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Obama Ruling Shields Torturers--What Horrors From the CIA Can We Expect Next?

Attorney General Eric Holder’s decision not to prosecute CIA torturers in two high-profile homicides bows to the political difficulty of going after field agents while sparing superiors.

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In any case, whether out of fear of a jilted Brennan or regard for his experience on what Cheney called the “dark side,” Obama decided to give Brennan a White House job in which he could still wield considerable influence on intelligence operations without having to go through a contentious confirmation proceeding.

Brennan became deputy national security adviser for counterterrorism, with White House writ over several key functions related to “covert action” – like compiling lists of terrorism “suspects,” including American citizens, to be summarily assassinated – and CIA-led drone operations.

A Congenital Structural Fault in CIA

It was an unfortunate accident of history that, after World War II, covert action operatives were given a home in a CIA created by President Harry Truman for a completely different purpose – to give him prompt, no-holds-barred intelligence analysis and prevent another surprise attack like Pearl Harbor. The State Department’s George Kennan, on the other hand, wanted to create a strong capability to checkmate the U.S.S.R. by covert action, including overthrowing governments (known today as “regime change”).

Kennan and his supporters cleverly shoehorned the covert operations function and its practitioners into the CIA by inserting one sentence into the National Security Act of 1947. That sentence charged the CIA director with performing “such other functions and duties related to intelligence” as the President might assign.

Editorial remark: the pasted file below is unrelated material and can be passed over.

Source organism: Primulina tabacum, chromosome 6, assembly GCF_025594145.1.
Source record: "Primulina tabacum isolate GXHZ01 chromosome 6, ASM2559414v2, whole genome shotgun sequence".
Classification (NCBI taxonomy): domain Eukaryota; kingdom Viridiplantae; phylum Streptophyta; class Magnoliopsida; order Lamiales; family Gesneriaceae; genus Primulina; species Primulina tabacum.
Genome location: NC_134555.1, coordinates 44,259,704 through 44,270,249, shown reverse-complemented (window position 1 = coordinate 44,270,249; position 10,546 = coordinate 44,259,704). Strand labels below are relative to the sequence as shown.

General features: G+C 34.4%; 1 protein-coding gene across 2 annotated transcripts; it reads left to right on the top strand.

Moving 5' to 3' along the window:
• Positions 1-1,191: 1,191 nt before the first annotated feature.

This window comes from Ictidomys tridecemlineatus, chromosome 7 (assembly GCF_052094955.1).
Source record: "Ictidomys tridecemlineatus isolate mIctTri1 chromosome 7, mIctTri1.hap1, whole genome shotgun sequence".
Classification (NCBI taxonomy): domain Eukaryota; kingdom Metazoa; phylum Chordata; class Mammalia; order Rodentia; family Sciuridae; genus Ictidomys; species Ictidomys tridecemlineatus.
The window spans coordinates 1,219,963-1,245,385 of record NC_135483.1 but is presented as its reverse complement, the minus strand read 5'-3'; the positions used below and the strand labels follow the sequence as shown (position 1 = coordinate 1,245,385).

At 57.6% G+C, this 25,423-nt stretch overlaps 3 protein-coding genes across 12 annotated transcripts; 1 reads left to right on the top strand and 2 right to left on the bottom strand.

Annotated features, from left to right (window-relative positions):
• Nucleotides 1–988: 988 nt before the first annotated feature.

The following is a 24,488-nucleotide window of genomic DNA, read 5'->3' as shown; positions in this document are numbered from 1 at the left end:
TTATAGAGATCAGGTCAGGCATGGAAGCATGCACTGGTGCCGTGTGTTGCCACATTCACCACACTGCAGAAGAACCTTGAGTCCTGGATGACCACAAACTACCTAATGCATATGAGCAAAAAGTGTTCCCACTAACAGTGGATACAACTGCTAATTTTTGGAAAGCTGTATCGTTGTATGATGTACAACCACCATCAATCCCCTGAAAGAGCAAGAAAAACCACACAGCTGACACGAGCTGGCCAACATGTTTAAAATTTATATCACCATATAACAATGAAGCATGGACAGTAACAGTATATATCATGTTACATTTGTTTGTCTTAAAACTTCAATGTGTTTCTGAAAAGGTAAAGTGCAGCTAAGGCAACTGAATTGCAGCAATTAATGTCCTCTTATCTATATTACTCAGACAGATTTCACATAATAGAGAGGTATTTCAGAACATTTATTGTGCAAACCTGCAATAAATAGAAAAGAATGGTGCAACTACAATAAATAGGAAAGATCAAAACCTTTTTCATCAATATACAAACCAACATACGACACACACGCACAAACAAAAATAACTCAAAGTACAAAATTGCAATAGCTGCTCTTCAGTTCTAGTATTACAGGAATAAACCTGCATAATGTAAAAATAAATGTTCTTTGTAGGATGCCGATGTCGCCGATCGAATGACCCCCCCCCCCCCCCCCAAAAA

Presidents like George W. Bush have interpreted that sentence as carte blanche to use the CIA as their own personal Gestapo. Do not blanche before the word G estapo, the name for Adolf Hitler’s secret police. Once out of office, Truman himself was quoted as using it while bemoaning what had become of the CIA he created to provide him with objective intelligence upon which to base well informed policy decisions.

In a Washington Post op-ed on Dec. 22, 1963, titled “Limit CIA Role to Intelligence,” Truman complained that the CIA had been “diverted from its original assignment … from its intended role.” He argued that the CIA’s “operational duties be terminated or properly used elsewhere.”

Correspondence between Truman and a former intelligence aide, Admiral Sidney Souers, suggests that the timing of the op-ed, one month after President John Kennedy’s assassination, was no accident.  Documents in the Truman Library show that nine days after the assassination, Truman sketched out what he wanted to say in the op-ed.

The mainstream media moved quickly to prevent further distribution of Truman’s op-ed. Moreover, it was reportedly pulled from subsequent editions of that day’s Washington Post itself. Apparently, covert action, including the use of “agents of influence” within the U.S. media, was alive and well in 1963.

Accumulated Evil

Fast forward four decades to George W. Bush’s decision to mount a “global war on terror” and to attack Iraq under conditions identical to what the post-WWII Nuremberg Tribunal defined as a “war of aggression.” Nuremberg depicted such a war as the “supreme international crime, differing from other war crimes only in that it contains within itself the accumulated evil of the whole.”

It fell to then-CIA Director George Tenet to structure and staff the accumulated evils of kidnapping, torture, secret prisons – and God knows what else. Tenet performed “such other functions and duties” with aplomb – with only a tiny trace of soul searching.

In his memoir, At the Center of the Storm, Tenet notes that the CIA needed “the right authorities” to do the President’s bidding: “We would be given as many authorities as CIA had ever had. Things could blow up. People, me among them, could end up spending some of the worst days of our lives justifying before congressional overseers our new freedom to act.” (p. 178)

 
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